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What's That Badge Mean, Anyway?

by  Jack Hagerty

Originally written in 1986 for the book Best of Cams

The badge on any car is very important. It usually tells you something about the manufacturer's origins and history.

Chevrolet has its bow tie (supposedly taken from a wallpaper pattern) and BMW its spinning propeller. Subaru's seven stars represent the constellation of the Pleiades or "Seven Sisters" which stand for the seven original companies that formed Fuji Heavy Industries. Ferrari's prancing horse pays homage to Italy's WW I flying ace Francesco Baracca (one of Enzo's personal heroes) while Porsche's more stylized stallion prances proudly on the Wurttemberg crest under "Stuttgart" (stud farm); the original occupation of that region and, I'm sure, a source of pride and vindication for most Porsche drivers. The three points of Mercedes' elegant star point to land, sea and air; the three areas of transportation which have used Daimler-Benz power plants.

Now, take a look at the Alfa Romeo badge; there's a badge to be reckoned with. Look at all that stuff! Crosses and crowns and big snakes eating little men. What's all that mean, anyway? Well, the badge is really the coat of arms of the city of Milano, where the company was founded and where its headquarters still are.

The emblem is split vertically into two halves: the cross on the left and the snake on the right. These were the symbols of the two ruling families of Medieval Milan which were adopted in the eleventh century. At that time both families financed armies in the First Crusade. The local archbishop gave one of the armies a banner of a large serpent, said to be of Biblical origins, to carry into battle as a symbol of Divine protection. The other army, not to be outdone, adopted the crusader's red cross on a white field. The First Crusade was relatively successful and upon returning, a defeated Saracen was placed in the serpent's mouth as a symbol of victory.

In the fifteenth century, or thereabouts, the two families joined forces (and flags) to form the powerful Visconti Dukes. To signify royal consent of this merger, the Dukes of Austria (who were ruling Italy at the time) approved the placement of a crown on the serpent's head. Even after the power of the Visconti faded, the crowned snake and cross remained as the symbol of the city.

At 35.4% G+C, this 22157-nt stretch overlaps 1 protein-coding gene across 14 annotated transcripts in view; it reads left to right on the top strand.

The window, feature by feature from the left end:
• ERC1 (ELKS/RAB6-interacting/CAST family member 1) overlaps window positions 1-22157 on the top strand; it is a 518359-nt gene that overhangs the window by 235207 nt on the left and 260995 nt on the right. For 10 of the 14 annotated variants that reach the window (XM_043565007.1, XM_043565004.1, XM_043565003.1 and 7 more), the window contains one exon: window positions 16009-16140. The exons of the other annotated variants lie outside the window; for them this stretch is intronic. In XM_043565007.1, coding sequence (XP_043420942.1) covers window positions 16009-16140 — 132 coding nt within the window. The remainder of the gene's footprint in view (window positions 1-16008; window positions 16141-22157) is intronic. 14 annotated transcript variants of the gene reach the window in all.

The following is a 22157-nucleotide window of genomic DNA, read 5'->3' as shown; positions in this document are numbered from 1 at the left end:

In 1910, the fledgling "Anonima Lombarda Fabbrica Automobili" was searching for an emblem to use on their about-to-be introduced first car. As the story goes, a junior draftsman was waiting at a city operated tram stop when he looked up and saw the city's emblem on the sign. Thinking this would make a dandy hood ornament, he suggested it to the management who, surprisingly, agreed. They took the snake-and-cross and surrounded it with a blue field saying "A.L.F.A." at the top and "MILANO" at the bottom. For reasons not entirely clear, a figure-8 sailor's knot was placed on either side.

Nicola Romeo reorganized the company after WW I and by 1920, he had added his own name to the badge while removing the acronym style of spelling ALFA. When they won their first World Championship in 1925 a large laurel wreath was placed around the badge (Mercedes, too, has one of these on their radiator badge for the same reason). In 1932, the French branch of the company had enough pull to have "Paris" replace "Milano" on the badges of all cars heading for that country (talk about a collectors' item!).

For a short period after WW II the multicolored badge was replaced by a simple brass casting with the letters and figures in polished metal on a blood red enamel background. It was further simplified by changing the knots to plain wavy lines and by shrinking the laurel wreath.

The colored badge was soon restored, however; first in cloisonne' and later in plastic. The latest changes occurred in 1972 when a second factory was opened in Naples. Not wanting to show favoritism, the "MILANO" was dropped along with the two wavy lines and the hyphen between ALFA and ROMEO. The poor laurel wreath was further reduced to little more than edge filigree.

The original 1910 badge was over 2 1/2 inches in diameter. This yo-yo'd up and down over the years but by 1980 it had shrunk to barely 2 1/8 inches. By mid decade, however, the badge had been enlarged to what seems an enormous 3 inches, a size it retains today on the current Spiders.

I can hardly wait to see what comes next!


Another badge message from David Tallerico:

Sorry if you've heard this one ...
1) The cross represents the owner's prayers that the car won't break down.
2) The serpent eating the man symbolizes the repair bills that are eating the owner alive!

Reply to David's message from Jack Hagerty:

Close, but no cigar. The way I heard it was:
The cross is a crucifix (the car's Italian, after all :-) and the snake is a stylized dollar sign. The little man is the Alfa Owner. The true meaning of the badge becomes:

"Jesus Christ, these expenses are eating me alive!"



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